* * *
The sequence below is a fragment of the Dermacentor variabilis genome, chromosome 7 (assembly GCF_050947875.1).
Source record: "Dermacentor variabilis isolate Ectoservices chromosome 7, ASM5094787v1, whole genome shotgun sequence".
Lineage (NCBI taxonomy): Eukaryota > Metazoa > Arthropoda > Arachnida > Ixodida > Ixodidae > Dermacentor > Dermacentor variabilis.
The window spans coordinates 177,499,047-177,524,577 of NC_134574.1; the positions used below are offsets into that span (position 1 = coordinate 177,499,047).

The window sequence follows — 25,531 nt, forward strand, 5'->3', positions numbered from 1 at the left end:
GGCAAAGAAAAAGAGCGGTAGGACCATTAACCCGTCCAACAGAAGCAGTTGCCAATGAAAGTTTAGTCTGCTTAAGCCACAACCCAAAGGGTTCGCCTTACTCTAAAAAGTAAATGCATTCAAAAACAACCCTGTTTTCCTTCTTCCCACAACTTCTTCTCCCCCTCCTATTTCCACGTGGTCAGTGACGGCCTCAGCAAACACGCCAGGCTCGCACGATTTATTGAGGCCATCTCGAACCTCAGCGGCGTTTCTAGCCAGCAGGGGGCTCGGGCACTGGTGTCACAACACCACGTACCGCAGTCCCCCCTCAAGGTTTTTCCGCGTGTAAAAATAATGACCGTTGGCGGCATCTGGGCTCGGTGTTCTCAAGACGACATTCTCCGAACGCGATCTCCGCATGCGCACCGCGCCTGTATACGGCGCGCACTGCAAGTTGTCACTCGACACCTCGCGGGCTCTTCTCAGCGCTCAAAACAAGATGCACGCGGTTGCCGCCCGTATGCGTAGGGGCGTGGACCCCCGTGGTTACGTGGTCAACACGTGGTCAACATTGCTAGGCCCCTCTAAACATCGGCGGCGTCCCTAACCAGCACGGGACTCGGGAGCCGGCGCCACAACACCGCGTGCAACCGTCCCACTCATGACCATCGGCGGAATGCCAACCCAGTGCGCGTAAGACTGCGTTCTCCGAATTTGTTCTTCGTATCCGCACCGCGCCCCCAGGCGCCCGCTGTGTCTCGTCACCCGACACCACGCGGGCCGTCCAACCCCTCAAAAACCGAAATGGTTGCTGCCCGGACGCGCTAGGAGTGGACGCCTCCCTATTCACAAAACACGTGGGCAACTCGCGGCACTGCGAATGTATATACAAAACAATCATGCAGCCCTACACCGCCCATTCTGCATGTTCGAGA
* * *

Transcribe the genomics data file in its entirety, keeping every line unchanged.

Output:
The sequence below is a fragment of the Dermacentor variabilis genome, chromosome 7 (assembly GCF_050947875.1).
Source record: "Dermacentor variabilis isolate Ectoservices chromosome 7, ASM5094787v1, whole genome shotgun sequence".
Lineage (NCBI taxonomy): Eukaryota > Metazoa > Arthropoda > Arachnida > Ixodida > Ixodidae > Dermacentor > Dermacentor variabilis.
The window spans coordinates 177,499,047-177,524,577 of NC_134574.1; the positions used below are offsets into that span (position 1 = coordinate 177,499,047).

The window sequence follows — 25,531 nt, forward strand, 5'->3', positions numbered from 1 at the left end:
GGCAAAGAAAAAGAGCGGTAGGACCATTAACCCGTCCAACAGAAGCAGTTGCCAATGAAAGTTTAGTCTGCTTAAGCCACAACCCAAAGGGTTCGCCTTACTCTAAAAAGTAAATGCATTCAAAAACAACCCTGTTTTCCTTCTTCCCACAACTTCTTCTCCCCCTCCTATTTCCACGTGGTCAGTGACGGCCTCAGCAAACACGCCAGGCTCGCACGATTTATTGAGGCCATCTCGAACCTCAGCGGCGTTTCTAGCCAGCAGGGGGCTCGGGCACTGGTGTCACAACACCACGTACCGCAGTCCCCCCTCAAGGTTTTTCCGCGTGTAAAAATAATGACCGTTGGCGGCATCTGGGCTCGGTGTTCTCAAGACGACATTCTCCGAACGCGATCTCCGCATGCGCACCGCGCCTGTATACGGCGCGCACTGCAAGTTGTCACTCGACACCTCGCGGGCTCTTCTCAGCGCTCAAAACAAGATGCACGCGGTTGCCGCCCGTATGCGTAGGGGCGTGGACCCCCGTGGTTACGTGGTCAACACGTGGTCAACATTGCTAGGCCCCTCTAAACATCGGCGGCGTCCCTAACCAGCACGGGACTCGGGAGCCGGCGCCACAACACCGCGTGCAACCGTCCCACTCATGACCATCGGCGGAATGCCAACCCAGTGCGCGTAAGACTGCGTTCTCCGAATTTGTTCTTCGTATCCGCACCGCGCCCCCAGGCGCCCGCTGTGTCTCGTCACCCGACACCACGCGGGCCGTCCAACCCCTCAAAAACCGAAATGGTTGCTGCCCGGACGCGCTAGGAGTGGACGCCTCCCTATTCACAAAACACGTGGGCAACTCGCGGCACTGCGAATGTATATACAAAACAATCATGCAGCCCTACACCGCCCATTCTGCATGTTCGAGA